Georgie and Greg are no strangers to overcoming major challenges, having both faced serious health issues. They poured their heart and soul into this self-build barn conversion and the result is amazing.
Georgie and Greg Whitaker have faced more than their fair share of difficulties in life, so embarking on a barn conversion project was a brave move. From health concerns to planning restrictions and financial constraints, a number of obstacles lay in their path.
Georgie, 34, who is an artist, and Greg, 30, a pub landlord, met in 2011 on a sailing trip arranged by a cancer charity. The organisation was close to their hearts as they had both been diagnosed with a brain tumour earlier in their lives and Georgie is still undergoing care and treatment for the long-term effects of cancer.
When the couple married in 2018 and started searching for their first home, they realised they were priced out of the market. ‘The only way to get a foothold was to build something ourselves,’ says Greg. Converting a single-storey barn, built by her grandfather, on Georgie’s family farm was the ideal solution.
By retaining the building’s single-storey layout, timber structure and minimal glazing. Image: Jefferson Smith
An unusual barn
They weren’t deterred by the fact that Greg’s construction experience was limited to a carpentry course and some renovations undertaken at his pub. ‘I’d always dreamed of building my own house,’ Greg explains. ‘After recovering from a brain tumour, I felt I could do anything.’
At just 35 years old, the barn is not old but because it stands in a green belt and a Conservation Area, they weren’t permitted to substantially alter the structure.
They called on architect Mike Kaner from Kaner Olette to draw up some plans. ‘I liked the unusual look of the barn,’ he recalls. ‘The generous overhangs and wooden boarding gave it a slightly Swiss feel, and I worked with that rather than against it.’
His main challenge was how to get light inside without adding expanses of glass, a problem solved with a series of rooflights and unobtrusive slit-shaped windows that frame glimpses of the countryside.
Inside, a steel-framed cube was designed to stand in the centre of the barn to create a second level in the big, high-ceilinged space, with a snug in the lower half. The upper section would become Georgie’s crafting workshop, surrounded on three sides by bedrooms, and on the fourth would be a lofty open-plan living space.
Georgie’s studio sits on the top of the steel cube at the heart of the barn. Image: Jefferson Smith
A green build
Work began in early 2019, but as Greg began to dig out the concrete floor, he hit a major hurdle. ‘The timber frame had no foundations. You can get away with four inches of concrete in a barn, but not in a house,’ he says. Instead of hiring a specialist contractor, Greg devised an ingenious steel post support so that the main frame could stay standing while the foundations were underpinned, and it didn’t cost a penny more than they had budgeted. He tackled all subsequent setbacks in the same resourceful way. ‘I definitely have a logical problem-solving brain,’ he says.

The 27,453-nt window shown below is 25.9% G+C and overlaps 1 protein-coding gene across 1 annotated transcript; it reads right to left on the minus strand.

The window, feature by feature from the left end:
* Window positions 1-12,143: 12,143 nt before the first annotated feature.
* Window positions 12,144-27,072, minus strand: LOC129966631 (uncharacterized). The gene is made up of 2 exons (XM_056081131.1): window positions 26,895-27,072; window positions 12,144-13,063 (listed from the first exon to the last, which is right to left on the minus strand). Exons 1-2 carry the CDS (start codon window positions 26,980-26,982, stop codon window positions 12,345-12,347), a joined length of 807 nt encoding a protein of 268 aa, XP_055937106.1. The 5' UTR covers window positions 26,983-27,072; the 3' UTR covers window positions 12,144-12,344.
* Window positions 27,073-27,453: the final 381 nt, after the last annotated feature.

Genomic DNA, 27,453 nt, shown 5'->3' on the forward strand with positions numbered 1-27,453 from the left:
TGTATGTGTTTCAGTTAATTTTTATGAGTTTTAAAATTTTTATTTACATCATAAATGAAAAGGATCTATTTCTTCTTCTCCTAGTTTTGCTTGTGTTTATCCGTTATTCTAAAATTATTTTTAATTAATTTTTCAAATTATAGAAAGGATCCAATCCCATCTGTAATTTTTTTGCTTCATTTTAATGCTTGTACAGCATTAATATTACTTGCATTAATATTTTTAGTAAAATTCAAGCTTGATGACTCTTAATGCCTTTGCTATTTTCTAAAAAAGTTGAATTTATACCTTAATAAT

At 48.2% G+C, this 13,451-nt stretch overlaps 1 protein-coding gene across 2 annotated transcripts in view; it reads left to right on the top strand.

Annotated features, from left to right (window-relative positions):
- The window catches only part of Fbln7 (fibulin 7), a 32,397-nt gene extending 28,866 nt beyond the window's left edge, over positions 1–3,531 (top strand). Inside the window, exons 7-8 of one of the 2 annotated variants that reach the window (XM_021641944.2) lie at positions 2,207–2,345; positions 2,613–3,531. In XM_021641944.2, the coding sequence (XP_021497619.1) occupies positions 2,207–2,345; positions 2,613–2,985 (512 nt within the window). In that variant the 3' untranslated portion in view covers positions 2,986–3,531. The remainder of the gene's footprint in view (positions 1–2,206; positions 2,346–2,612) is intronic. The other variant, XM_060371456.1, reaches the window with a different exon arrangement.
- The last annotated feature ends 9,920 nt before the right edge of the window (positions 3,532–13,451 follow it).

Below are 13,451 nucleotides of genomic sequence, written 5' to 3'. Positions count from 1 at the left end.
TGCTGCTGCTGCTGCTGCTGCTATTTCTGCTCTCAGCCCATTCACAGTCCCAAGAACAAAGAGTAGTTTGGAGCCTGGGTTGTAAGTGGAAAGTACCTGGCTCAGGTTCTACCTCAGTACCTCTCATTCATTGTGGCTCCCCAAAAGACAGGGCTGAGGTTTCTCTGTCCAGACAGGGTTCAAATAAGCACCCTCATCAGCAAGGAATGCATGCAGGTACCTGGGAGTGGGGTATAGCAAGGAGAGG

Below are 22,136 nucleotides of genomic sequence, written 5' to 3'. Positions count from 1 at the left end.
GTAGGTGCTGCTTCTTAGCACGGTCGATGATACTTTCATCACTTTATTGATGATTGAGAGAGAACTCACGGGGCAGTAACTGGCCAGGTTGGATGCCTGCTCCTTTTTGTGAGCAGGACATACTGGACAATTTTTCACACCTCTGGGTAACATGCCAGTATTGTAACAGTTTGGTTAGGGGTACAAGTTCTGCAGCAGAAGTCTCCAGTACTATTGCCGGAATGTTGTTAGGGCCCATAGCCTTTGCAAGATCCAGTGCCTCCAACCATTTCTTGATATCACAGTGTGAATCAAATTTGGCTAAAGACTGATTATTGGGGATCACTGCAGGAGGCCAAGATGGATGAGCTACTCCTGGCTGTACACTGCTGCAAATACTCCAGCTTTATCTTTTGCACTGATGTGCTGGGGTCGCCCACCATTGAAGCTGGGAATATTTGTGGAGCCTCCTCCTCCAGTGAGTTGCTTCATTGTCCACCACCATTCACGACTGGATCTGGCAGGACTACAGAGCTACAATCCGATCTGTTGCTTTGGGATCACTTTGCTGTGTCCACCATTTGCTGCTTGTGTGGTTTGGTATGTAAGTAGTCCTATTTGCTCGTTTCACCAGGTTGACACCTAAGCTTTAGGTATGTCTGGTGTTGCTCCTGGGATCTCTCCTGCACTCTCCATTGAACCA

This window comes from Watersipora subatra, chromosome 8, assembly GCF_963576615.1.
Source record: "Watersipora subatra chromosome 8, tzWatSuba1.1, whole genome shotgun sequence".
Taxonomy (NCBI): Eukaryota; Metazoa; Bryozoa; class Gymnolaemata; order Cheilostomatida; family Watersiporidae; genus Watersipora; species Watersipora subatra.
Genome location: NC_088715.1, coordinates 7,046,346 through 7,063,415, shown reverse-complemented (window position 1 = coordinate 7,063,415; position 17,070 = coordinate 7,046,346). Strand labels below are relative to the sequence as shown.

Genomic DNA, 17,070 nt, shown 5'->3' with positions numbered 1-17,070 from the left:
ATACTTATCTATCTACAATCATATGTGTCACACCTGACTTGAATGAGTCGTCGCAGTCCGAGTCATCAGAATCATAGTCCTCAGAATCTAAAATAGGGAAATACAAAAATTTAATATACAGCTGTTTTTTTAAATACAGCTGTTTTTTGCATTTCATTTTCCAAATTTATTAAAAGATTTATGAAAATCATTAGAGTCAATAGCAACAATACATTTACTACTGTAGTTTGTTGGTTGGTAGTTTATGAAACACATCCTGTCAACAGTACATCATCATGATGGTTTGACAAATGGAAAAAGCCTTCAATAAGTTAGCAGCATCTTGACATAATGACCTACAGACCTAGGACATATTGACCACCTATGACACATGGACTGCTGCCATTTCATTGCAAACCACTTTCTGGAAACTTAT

The only insurmountable problem came when the company supplying the solar panels and air-source heat pump went into administration, taking £5,000 of the couple’s money with them. ‘We took a big hit,’ admits Greg. ‘We’ve installed an oil-fired boiler until we can afford to go down the renewables route again, but all the pipework is ready and waiting.’
Plenty more eco-features are already functioning, including a 7,500-litre rainwater harvesting tank, huge amounts of insulation and triple glazing. But perhaps the greenest of all was the careful management of resources. ‘We pride ourselves on not having hired a single skip. The old concrete floor became hardcore for the driveway, we salvaged the scrap metal and sent off all the packaging to be recycled for charity,’ Greg explains.
The ultimate recycling opportunity came when one of the huge oak trees beside the barn had to be felled due to infection with honey fungus. ‘At first we were devastated, but then we decided to turn it into a positive, machining the timber and using it for all the internal carpentry. We saw it as a chance to give the tree a new life,’ says Greg.
Modular seating surrounds the woodburning stove, which has a concrete plinth and backplate made by Greg. Image: Jefferson Smith
Sticking to budget
The project was completed in late 2020, right on budget. ‘A build of this size and quality would usually cost far more, so we have made a huge saving,’ says Greg.
The project took its toll, though, as Greg continued to work evening shifts at the pub and Georgie laboured on site despite periods of exhaustion. ‘I probably did more than was sensible,’ she says, ‘but now it’s done I’m so proud of what we have achieved. We have been on a long journey and have put our hearts and souls into this house.’
The hard work doesn’t stop here, though, as the couple are setting up a business to share their knowledge and experience with future self-builders. They are also turning part of the house into a retreat for anyone recovering from a brain tumour. ‘We want to offer people rest and support when they are at their lowest,’ says Greg. ‘Sharing the house with those in need is a very personal part of this project.’
The dining table was made from the trunk of a storm-damaged oak tree that had succumbed to honey fungus. Image: Jefferson Smith